reply to post by richierich
There are books on this and I'm not about to read you one.
Is Your Use Commercial or Informational?
Unfortunately, there is no definitive test that tells you whether your intended use is informational or commercial. Below are summaries of cases that
straddle the border between informational and commercial uses. Cases with similar facts may seem to have different results often because a judge has
broad discretion in making a determination.
Informational use. A photo of football player Joe Namath was featured on the cover of Sports Illustrated and later used in advertisements to sell
subscriptions to Sports Illustrated. No permission was required because the initial use of the photo was editorial and the subscription ads were
"merely incidental," indicating the nature of the magazine contents. (Namath v. Sports Illustrated, 371 N.Y.S.2d 10 (1975).)
Informational use. The National Enquirer and USA Today held telephone survey polls about the musical group New Kids on the Block. Use of the names and
images of the group in connection with the newspapers' profit-making 900 numbers did not require permission because it was primarily for purposes of
"news gathering and dissemination. " (New Kids on the Block v. News America Publishing Inc., 971 F.2d 302 (9th Cir. 1992).)
Informational use. Public domain film clips of Fred Astaire were used as a prologue to an instructional dance video. The use of the Astaire name was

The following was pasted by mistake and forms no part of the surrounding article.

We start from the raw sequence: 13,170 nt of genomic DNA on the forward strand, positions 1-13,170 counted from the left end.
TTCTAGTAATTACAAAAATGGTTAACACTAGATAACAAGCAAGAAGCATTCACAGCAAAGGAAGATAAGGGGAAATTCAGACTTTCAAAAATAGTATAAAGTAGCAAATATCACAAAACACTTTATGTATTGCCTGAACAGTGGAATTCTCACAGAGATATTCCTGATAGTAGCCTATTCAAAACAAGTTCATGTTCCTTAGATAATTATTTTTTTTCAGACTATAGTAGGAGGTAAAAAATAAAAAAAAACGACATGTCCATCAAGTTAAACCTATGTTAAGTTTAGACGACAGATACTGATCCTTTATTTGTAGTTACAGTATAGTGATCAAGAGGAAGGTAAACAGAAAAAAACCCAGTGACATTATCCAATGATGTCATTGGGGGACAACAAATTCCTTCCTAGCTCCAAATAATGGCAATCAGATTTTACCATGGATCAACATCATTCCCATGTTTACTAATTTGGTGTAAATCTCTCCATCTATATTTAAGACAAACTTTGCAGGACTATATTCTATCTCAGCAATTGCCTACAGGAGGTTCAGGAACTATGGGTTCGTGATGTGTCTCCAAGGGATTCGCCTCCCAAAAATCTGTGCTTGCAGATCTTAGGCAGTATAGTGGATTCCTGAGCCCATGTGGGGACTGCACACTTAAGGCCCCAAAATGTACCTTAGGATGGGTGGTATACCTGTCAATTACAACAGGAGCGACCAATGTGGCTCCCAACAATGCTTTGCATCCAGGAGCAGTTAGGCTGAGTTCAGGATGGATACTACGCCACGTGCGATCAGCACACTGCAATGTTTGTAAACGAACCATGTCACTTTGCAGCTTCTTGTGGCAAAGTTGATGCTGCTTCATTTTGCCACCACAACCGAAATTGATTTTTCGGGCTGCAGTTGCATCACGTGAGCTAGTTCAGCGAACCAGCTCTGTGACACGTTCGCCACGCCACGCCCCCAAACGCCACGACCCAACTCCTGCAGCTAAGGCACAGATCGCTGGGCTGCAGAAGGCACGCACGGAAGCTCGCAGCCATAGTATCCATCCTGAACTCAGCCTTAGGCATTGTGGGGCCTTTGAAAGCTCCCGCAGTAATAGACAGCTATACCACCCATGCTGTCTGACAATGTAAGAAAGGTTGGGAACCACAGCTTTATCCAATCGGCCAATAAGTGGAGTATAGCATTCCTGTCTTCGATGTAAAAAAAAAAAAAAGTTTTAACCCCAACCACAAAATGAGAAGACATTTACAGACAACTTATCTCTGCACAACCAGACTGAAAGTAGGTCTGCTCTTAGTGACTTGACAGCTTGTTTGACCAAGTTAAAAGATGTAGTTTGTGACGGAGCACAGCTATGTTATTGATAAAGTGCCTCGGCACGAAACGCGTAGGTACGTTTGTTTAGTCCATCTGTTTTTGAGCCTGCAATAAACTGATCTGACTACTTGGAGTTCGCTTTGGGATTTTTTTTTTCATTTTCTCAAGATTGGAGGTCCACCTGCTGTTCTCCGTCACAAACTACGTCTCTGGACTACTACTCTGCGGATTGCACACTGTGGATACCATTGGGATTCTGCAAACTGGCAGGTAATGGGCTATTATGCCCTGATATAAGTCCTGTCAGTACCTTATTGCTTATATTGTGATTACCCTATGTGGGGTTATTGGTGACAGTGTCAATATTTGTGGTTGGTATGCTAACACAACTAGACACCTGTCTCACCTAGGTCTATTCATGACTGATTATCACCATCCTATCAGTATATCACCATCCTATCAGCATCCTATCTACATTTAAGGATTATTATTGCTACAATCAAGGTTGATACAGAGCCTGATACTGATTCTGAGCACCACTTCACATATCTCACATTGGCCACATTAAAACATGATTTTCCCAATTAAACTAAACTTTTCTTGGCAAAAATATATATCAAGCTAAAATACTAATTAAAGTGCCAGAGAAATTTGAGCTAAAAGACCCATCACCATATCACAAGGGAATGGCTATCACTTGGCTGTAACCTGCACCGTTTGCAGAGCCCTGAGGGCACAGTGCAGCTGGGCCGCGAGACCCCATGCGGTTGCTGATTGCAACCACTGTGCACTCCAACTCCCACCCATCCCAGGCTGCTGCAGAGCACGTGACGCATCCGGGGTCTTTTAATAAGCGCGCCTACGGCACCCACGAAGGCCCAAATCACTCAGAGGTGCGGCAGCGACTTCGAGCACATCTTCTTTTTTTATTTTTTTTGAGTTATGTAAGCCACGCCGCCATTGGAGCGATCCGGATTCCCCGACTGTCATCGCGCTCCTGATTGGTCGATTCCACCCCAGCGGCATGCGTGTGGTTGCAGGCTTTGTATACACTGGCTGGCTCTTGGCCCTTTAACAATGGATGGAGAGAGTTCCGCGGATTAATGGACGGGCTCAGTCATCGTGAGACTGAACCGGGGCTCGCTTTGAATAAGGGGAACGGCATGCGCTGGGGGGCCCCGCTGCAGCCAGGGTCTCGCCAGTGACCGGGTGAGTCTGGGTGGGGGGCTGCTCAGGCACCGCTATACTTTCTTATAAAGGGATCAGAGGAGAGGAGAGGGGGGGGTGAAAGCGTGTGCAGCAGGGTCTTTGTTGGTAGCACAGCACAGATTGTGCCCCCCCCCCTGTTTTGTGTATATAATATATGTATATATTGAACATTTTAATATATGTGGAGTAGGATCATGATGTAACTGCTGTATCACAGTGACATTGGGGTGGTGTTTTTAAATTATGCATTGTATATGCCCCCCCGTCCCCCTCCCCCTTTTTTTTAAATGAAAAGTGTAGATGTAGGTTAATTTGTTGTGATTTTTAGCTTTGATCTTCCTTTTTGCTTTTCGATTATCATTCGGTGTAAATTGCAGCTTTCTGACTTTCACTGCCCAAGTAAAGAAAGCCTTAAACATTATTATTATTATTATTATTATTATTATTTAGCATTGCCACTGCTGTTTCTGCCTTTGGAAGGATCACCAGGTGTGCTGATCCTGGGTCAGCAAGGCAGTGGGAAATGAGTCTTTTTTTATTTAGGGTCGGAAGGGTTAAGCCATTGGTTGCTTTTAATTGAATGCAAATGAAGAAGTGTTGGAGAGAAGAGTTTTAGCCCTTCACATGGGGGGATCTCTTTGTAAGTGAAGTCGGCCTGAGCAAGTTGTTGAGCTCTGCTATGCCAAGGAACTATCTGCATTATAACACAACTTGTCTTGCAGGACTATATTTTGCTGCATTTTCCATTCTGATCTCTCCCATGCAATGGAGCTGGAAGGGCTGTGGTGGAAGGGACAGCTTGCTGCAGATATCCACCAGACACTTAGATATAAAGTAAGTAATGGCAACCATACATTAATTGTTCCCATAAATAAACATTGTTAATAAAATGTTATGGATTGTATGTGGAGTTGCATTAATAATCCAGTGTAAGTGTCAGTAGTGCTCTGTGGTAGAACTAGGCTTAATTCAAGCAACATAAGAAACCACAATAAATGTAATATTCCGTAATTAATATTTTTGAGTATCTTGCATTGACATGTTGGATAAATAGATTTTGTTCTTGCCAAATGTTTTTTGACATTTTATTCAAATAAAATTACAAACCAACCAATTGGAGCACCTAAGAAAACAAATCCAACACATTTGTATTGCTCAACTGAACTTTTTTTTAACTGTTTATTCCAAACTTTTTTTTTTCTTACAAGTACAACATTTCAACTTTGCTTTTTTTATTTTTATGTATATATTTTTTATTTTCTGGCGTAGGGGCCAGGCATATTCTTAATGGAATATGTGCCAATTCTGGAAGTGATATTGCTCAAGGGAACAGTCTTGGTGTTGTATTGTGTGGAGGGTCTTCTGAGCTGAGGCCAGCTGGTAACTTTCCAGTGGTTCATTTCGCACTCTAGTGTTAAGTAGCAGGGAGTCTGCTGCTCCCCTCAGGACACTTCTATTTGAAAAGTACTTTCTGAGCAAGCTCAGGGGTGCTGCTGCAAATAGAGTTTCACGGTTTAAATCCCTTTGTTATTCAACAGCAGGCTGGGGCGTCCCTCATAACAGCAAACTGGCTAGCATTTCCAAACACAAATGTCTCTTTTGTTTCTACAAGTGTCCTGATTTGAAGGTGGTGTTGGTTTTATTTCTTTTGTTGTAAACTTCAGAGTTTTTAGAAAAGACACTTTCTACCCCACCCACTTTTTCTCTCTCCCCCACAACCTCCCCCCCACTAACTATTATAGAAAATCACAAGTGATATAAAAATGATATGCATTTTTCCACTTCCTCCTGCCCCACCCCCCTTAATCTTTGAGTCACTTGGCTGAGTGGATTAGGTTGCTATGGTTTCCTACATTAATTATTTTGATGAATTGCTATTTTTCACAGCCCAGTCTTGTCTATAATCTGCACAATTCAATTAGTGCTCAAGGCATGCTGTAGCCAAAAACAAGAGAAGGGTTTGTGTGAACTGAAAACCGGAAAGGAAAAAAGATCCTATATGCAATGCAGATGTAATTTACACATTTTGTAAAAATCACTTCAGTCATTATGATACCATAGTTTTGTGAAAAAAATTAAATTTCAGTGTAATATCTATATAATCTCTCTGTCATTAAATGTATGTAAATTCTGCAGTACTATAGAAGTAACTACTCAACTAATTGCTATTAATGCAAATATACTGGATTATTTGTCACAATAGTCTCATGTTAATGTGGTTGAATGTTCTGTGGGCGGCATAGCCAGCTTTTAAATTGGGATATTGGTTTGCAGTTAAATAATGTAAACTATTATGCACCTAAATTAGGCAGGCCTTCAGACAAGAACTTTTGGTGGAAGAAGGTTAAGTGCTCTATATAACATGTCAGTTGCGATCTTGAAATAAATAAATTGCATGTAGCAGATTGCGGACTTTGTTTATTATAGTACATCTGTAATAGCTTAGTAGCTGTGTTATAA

permitted in the prologue based on the informational content of the video. (Astaire v. Best Film & Video Corp. , 136 F.3d 1208 (9th Cir. 1998).)
Informational use. A film company acquired the rights to re-release 1950s films featuring actress Betty Page and commissioned drawings of Ms. Page to
promote the films. Ms. Page sued to prevent the use of her image and name to promote the films. A court permitted the use because the advertising was
incidental to the re-release and was "newsworthy" due to the reemergence of the two 1950s movies. (Page v. Something Weird Video, 960 F. Supp. 1438
(C.D. Ca. 1996).)
Informational use. Following a Superbowl victory, a San Jose newspaper sold posters of quarterback Joe Montana. Mr. Montana sued but, in a surprising
ruling, a court permitted the use, claiming it was newsworthy because of the "relatively contemporaneous " publication of the posters with the news
event. (Montana v. San Jose Mercury News, 34 Cal.App.4th 790 (1995).)
Commercial use. During the NCAA tournament broadcast, an ad for Oldsmobile featured a voice asking who held the record for being voted the most
outstanding player of the tournament. The answer printed onscreen "Lew Alcindor, UCLA, '67,'68,'69." (The basketball player Kareem Abdul-Jabbar
was previously known as Lew Alcindor.) The ad stated that Oldsmobile was the winner of a Consumer's Digest award three years in a row and ended with
the statement "A Definite First Round Pick." Abdul-Jabbar sued, claiming that his name was used without permission. The court decided in his favor,
ruling that although the advertisement provided information, the overall effect was commercial and required permission. ( Abdul-Jabbar v. General
Motors Corp., 85 F.3d 407 (9th Cir. 1996).)
Commercial use. Los Angeles Magazine contained a fashion article which featured a digitally modified photograph combining Dustin Hoffman's head with
a photograph of a male model's body in a gown and woman's shoes. The text stated: "Dustin Hoffman isn't a drag in a butter-colored silk gown by
Richard Tyler and Ralph Lauren heels. " Although the photo was used in an informational article, the overall effect of the use was commercial,
promoting the specific designers. ( Hoffman v. Capital Cities/ABC Inc., 33 F. Supp.2d 867 (C.D. Ca. 1999).)
Commercial use. A photo of Cher was featured in Forum Magazine and was later used in advertisements for subscriptions to the magazine. Beneath Cher's